The Zoologist/4th series, vol 6 (1902)/Issue 729/Editorial Gleanings

Editorial Gleanings  (March, 1902) 
editor W.L. Distant

Published in The Zoologist, 4th series, vol 6, issue 729, p. 118–120


At the meeting of the Zoological Society, on the 4th inst., Dr. H. Lyster Jameson, M.A., read a paper "On the Origin of Pearls." The author's observations referred especially to Mytilus edulis, the Common Mussel. The pearls were found to be due to the presence of parasitic Distomid larvæ, which entered the subcutaneous tissues of the Mussel, and became surrounded with an epidermal sack similar in its characters to the outer shell-secreting epithelium of the mantle. If the Distoma died in the sack it became calcified, and formed the nucleus of a pearl, the pearl arising, like the shell itself, from the calcification of the cuticle of the epithelial cells. The parasite sometimes migrated out of the sack, in which case the nucleus of the pearl was inconspicuous. Dr. Jameson had investigated the life-history of this parasite, and found that it arose as a tail-less Cercarian larva, in sporocysts, in Tapes decussatus and Cardium edule. He had succeeded in infecting Mussels from Tapes in an aquarium. The adult stage of this parasite was apparently Distoma somatinæ, Levinsen, which occurs in the intestine of the Eider-Duck, and which the author had found in the Scoter or Black Duck (Œdemia nigra). The complicated life-history of the parasite, and the absence of organs of locomotion in the Cercaria-stage, sufficed to account for the anomalous and hitherto inexplicable distribution of pearl-bearing Mussels. Dr. Jameson had found that pearls were caused by similar parasites in several other species of Mollusca, including some of the Pearl-Oysters; and he believed that the artificial infection of the Pearl-Oysters could be effected in a similar manner to that which he had found successful in the case of the Common Mussel. When this was achieved the problem of artificially producing pearls would be solved.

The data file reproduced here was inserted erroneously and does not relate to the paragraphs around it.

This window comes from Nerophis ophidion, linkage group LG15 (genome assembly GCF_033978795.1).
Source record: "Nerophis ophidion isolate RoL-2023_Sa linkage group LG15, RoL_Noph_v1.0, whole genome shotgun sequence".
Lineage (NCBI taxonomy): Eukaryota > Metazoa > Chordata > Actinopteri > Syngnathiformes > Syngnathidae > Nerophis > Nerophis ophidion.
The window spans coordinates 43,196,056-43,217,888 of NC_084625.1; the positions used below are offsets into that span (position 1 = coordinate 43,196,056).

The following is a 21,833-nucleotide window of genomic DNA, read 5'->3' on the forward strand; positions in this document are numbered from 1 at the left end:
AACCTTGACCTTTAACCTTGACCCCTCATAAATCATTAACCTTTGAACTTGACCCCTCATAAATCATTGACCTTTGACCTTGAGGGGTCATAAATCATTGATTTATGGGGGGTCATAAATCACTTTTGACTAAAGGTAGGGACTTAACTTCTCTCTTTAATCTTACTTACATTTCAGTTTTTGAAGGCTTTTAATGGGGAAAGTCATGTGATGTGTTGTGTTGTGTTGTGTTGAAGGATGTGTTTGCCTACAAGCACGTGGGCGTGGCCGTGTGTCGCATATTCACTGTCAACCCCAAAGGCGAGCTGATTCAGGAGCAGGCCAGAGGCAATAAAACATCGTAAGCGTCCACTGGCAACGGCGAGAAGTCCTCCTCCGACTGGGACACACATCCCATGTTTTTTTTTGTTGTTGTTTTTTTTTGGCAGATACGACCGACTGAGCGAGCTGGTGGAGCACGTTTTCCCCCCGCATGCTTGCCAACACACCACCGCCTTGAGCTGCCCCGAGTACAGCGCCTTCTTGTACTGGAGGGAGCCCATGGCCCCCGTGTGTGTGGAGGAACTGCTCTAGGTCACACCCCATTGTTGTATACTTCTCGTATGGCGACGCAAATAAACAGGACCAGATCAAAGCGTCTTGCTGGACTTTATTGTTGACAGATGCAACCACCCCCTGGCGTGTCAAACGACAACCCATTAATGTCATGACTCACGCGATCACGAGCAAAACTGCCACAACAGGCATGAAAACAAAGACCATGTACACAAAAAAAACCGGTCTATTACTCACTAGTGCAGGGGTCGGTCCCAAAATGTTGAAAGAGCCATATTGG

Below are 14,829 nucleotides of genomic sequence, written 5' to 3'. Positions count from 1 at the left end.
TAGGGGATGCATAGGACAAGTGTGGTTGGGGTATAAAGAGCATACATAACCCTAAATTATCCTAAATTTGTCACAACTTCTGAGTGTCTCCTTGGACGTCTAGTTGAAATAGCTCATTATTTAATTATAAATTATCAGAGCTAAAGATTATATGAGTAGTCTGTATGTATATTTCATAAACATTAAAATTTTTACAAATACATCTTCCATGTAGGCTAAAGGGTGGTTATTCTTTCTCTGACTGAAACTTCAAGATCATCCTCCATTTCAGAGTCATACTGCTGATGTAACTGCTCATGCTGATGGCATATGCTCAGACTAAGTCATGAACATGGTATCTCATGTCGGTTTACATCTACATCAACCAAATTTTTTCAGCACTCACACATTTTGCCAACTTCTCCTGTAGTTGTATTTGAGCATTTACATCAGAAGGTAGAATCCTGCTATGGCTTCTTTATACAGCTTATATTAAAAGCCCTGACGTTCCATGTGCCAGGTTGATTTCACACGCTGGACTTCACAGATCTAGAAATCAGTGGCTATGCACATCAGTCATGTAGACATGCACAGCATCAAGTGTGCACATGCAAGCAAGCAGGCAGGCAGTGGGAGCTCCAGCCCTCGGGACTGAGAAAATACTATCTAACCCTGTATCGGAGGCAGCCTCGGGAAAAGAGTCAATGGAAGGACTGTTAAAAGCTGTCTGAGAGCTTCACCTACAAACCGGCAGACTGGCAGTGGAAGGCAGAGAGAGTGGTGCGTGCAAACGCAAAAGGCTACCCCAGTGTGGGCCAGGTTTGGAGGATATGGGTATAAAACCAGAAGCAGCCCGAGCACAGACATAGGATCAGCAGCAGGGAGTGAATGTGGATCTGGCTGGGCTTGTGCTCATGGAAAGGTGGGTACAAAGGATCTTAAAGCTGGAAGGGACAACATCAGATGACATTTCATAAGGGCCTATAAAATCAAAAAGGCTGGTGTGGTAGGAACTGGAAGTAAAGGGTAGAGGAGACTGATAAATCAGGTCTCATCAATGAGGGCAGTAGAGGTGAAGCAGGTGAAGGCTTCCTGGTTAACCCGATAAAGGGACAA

Slowly but steadily the great collection of British Birds by Mr. F. Coburn, the well-known taxidermist, of Birmingham, is being built up. More than ten years have elapsed since the work was first entrusted to him by Mr. Baylis, of Birmingham, and it may be fifteen or even twenty years before the great task is completed. The statement suggests dilettante efforts, but, as a matter of fact, hard constant work has been given to the undertaking, and an enormous amount still remains to be done. The root idea is to prepare a collection of every species of British bird. This in itself does not appear a very formidable task, since there are only about 415 different kinds. But it is stipulated also that each bird should be presented at every stage of its existence, from the egg to the adult male and female, and, moreover, should be placed in a scene resembling its natural habitat. This means, of course, that the number of different birds which have to be collected and stuffed amounts not to hundreds but to thousands, and with no two alike. Take, for example, the Yellowhammer. In the first place, Mr. Coburn found a Yellowhammer's nest in a wild rose tree. Then, with incredible patience, he set to work, and patiently reproduced that scene in a case about five feet by three feet, with a depth of two feet six inches. The branches, twigs, and leaves of the tree were all faithfully imitated, and, as twenty-three gross of leaves were required, and each had to go through eleven distinct processes, the task was almost comparable with that of Sisyphus. But when that was finished, the real work had only begun. Just as the would-be cook is instructed first to catch his hare, so Mr. Coburn had to provide himself with Yellowhammers in every stage of development. Moreover, the adults vary considerably, so representatives of different types were included. Altogether, fifty specimens were necessary. Then each bird had to be stuffed—and in a collection on the lines indicated this is a matter requiring the most exact knowledge, as well as careful workmanship. Finally came the arrangement of the birds in the case. One nest containing eggs was fixed in the bush. As Yellowhammers build also on the ground, another nest was placed there, containing young. A bird just out of the nest, with its beak open to receive food from a parent close by, was the next object of attention. Then on the twigs of the bush were displayed the remaining birds in their different stages, and also the adults in characteristic attitudes. When, ultimately, the case was completed, Mr. Coburn had the satisfaction of knowing that he had disposed of one species.